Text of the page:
Tuesday, March 27, 2007

Travelling in Texsucks

Ah, the airport life, so simple and plane. This morning I found myself here yet again, this time on my way to a conference in my favorite state, Texas (yee-haw!). Yes, Texsucks, home of that son of a Bush we Americans are forced to call our president, the sins of that Bush far too lengthy to enumerate. This is especially the case since I have been betrayed by my laptop battery and am scratching this down by hand. If ever I manage to make out this scribbly scram I will type it in later. This is bound to be a very short post.

A few moments ago on the plane the captain decided to narrate for a bit: “Good morning, welcome aboard, etc. etc. We just passed Lancaster Pennsylvania. To the right you’ll see blah, blah, blah and to the left etceterblah, etceterblah.” Funny how “near Lancaster Pennsylvania” looks exactly like any other town that is completely hidden under a thick layer of clouds to both the right and the left. Maybe he pulled one over on us. Perhaps we were really near Pittsburg and this could be a bit straight out of classic cockpittsburg comedy.

Forced by ol’ captain guy chattin’ to give up on reading over my conference documents, I shall report to you in simulpest: “Good news, folks, because lately the wind patterns have been different than usual, we will arrive on time despite our late departure.”

I will no doubt fondly remember this kind meteorological service rendered to me some day in the perhaps-not-so-distant future when my home is underwater and I am swimming to the Adirondacks. But the media will of course be pessimistically biased, as is currently the case with the war in Iraq and will likely soon be the case with the war in Iran as well. Just as now in their deplorably sensationalist zeal the media only report the bad news (the daily bombings and raging murderous sectarian violence) and never speak of any of the good news (like the Administration’s prediction that with no electricity to power televisions and the mortal danger of walking the streets and markets, large homebound sectors of the population will largely turn to books such that we will soon witness soaring literacy rates) they will no doubt focus on the aquatic exodus of drowning New Yorkers without even mentioning all of the delayed flights that had been able to reach their destinations on time thanks to the very same alterations in weather patterns and that have allowed me to so conveniently travel around Texsucks.


Robert said...

The Way Things Aren’t Anymore.

At the age of nine I was made a member of the BOAC Junior Jet Club. We had a very smart little log book which looked like a passport which the Captain of the aeroplane filled in each time we flew somewhere. I was always invited to visit the flight deck too.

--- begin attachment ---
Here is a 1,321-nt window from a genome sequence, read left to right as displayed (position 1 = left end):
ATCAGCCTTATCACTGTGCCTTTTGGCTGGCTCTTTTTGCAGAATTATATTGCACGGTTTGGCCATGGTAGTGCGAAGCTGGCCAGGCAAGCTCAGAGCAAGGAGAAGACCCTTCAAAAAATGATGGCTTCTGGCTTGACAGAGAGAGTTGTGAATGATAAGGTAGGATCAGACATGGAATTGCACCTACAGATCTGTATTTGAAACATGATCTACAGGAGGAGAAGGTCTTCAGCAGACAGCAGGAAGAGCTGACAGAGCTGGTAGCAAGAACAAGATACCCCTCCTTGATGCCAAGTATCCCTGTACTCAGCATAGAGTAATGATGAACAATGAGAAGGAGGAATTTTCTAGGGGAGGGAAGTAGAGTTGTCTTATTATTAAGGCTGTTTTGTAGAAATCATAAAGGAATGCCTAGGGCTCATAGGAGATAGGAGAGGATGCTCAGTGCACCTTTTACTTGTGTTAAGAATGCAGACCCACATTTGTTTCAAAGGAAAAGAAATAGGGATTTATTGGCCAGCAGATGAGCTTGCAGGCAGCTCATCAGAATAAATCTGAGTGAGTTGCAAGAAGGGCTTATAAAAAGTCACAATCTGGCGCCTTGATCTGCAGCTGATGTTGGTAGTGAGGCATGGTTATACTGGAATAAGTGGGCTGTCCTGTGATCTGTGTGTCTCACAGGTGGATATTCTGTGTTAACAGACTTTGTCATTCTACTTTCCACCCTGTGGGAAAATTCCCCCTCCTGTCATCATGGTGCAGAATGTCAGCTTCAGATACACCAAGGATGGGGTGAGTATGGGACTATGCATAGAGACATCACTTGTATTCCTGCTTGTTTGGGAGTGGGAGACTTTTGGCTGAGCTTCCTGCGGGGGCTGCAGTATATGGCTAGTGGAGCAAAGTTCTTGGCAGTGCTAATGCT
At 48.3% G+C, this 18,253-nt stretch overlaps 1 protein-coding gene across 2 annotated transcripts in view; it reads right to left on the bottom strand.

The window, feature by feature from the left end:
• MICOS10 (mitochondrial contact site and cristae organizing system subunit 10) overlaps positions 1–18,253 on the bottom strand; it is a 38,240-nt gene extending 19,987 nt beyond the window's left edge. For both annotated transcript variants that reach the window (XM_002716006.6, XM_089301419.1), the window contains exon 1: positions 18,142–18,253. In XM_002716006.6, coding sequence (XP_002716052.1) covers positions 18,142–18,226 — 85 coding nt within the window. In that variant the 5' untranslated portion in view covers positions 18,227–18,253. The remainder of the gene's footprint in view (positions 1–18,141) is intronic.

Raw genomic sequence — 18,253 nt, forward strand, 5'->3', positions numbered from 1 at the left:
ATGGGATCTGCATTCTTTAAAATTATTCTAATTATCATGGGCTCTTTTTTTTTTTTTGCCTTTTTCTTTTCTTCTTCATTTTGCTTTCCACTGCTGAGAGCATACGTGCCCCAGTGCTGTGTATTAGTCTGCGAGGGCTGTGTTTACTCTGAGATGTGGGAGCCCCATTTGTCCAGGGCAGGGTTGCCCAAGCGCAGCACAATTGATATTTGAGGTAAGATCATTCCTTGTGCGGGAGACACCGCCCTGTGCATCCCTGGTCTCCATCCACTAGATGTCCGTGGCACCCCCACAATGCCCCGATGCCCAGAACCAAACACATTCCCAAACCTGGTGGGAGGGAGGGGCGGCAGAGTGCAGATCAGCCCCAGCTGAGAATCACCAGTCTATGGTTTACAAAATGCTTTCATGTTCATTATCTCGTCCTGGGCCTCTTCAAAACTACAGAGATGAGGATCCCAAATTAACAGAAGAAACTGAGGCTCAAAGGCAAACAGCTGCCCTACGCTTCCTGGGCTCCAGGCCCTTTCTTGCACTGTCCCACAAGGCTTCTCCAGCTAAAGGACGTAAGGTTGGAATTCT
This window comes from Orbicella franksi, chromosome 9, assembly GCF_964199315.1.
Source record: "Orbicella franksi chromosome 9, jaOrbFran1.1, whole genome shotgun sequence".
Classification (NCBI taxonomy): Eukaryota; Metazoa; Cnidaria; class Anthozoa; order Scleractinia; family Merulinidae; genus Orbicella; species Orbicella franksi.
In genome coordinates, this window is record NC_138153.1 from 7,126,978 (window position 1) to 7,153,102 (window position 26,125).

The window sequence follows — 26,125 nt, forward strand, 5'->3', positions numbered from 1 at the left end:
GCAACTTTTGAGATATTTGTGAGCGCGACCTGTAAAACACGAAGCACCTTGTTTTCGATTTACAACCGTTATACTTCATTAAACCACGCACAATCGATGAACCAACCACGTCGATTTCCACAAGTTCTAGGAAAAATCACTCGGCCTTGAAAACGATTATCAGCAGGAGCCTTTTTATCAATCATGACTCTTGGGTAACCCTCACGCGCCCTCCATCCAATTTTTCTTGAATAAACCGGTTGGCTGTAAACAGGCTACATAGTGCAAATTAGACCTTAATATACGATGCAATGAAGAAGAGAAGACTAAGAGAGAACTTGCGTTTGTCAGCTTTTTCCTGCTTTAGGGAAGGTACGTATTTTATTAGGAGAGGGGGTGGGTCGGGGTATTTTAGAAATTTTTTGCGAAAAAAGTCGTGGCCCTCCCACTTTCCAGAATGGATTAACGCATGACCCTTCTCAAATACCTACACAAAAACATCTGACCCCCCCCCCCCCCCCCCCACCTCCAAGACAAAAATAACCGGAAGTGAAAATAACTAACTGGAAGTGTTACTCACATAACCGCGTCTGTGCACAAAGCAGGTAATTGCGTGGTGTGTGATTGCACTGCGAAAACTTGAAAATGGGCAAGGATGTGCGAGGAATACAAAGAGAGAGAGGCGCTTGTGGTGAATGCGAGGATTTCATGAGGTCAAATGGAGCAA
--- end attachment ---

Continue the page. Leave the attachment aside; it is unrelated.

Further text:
Needless to say I grew a passion for aeroplanes.

The first time my younger daughter flew on her own I told her to ask the stewardess if she would be allowed to visit the flight deck, of course this was before the 11th September. She had a ball and asked the same question on the way back.

I once flew home from Africa in a Pan Am Boeing 707, there were only four passengers, three of my friends and me (aged 20). The Stewardess (pl) invited us to stay on board and fly home to Pennsylvania with them, sounded wonderful. The Pilot flew properly, he threw it around the sky like it was a fighter plane. It was a lot of fun and he was showing off. When we arrived at Heathrow there were no proper steps to get off so we had one of those railing jobs to climb down, the pilot thought that very funny.

These days I still have that buzz when I see a plane on the ground.

Space is a bit of a premium here these days. I hate the underground in the rush hour when it is so packed you can’t move. Now that aeroplanes are nearly full each time you fly it must feel a bit claustrophobic.

Well we are well versed over here in the oil state of America, JR saw to that. Those hats must take up a lot of space but then space in not an issue I suppose in Texas. Might cause some problems in the underground- though you probably don’t need one in Dallas!

Blue Genes said...

If only they had an underground. In Texas it's all about huge polluting SUVs and trucks.

Sounds like you and your friends didn't end up in Pennsylvania. Or did you? That would explain your love of airplanes more than anything else, I bet!

Robert said...

Umm well, no sadly I don't think we would have been allowed to stay on board somehow, but it was a nice invitation! I am sure I should know what a SUV is. I England there is “The Chelsea Tractor” which is a four wheeled drive vehicle like a jeep or Range Rover; the Chancellor has upped the tax on them a lot recently.

Blue Genes said...

Yeah, an SUV is that kind of thing. It stands for "sports utility vehicle" but dumb Americans drive them anywhere and everywhere for all(or rather no) purpose.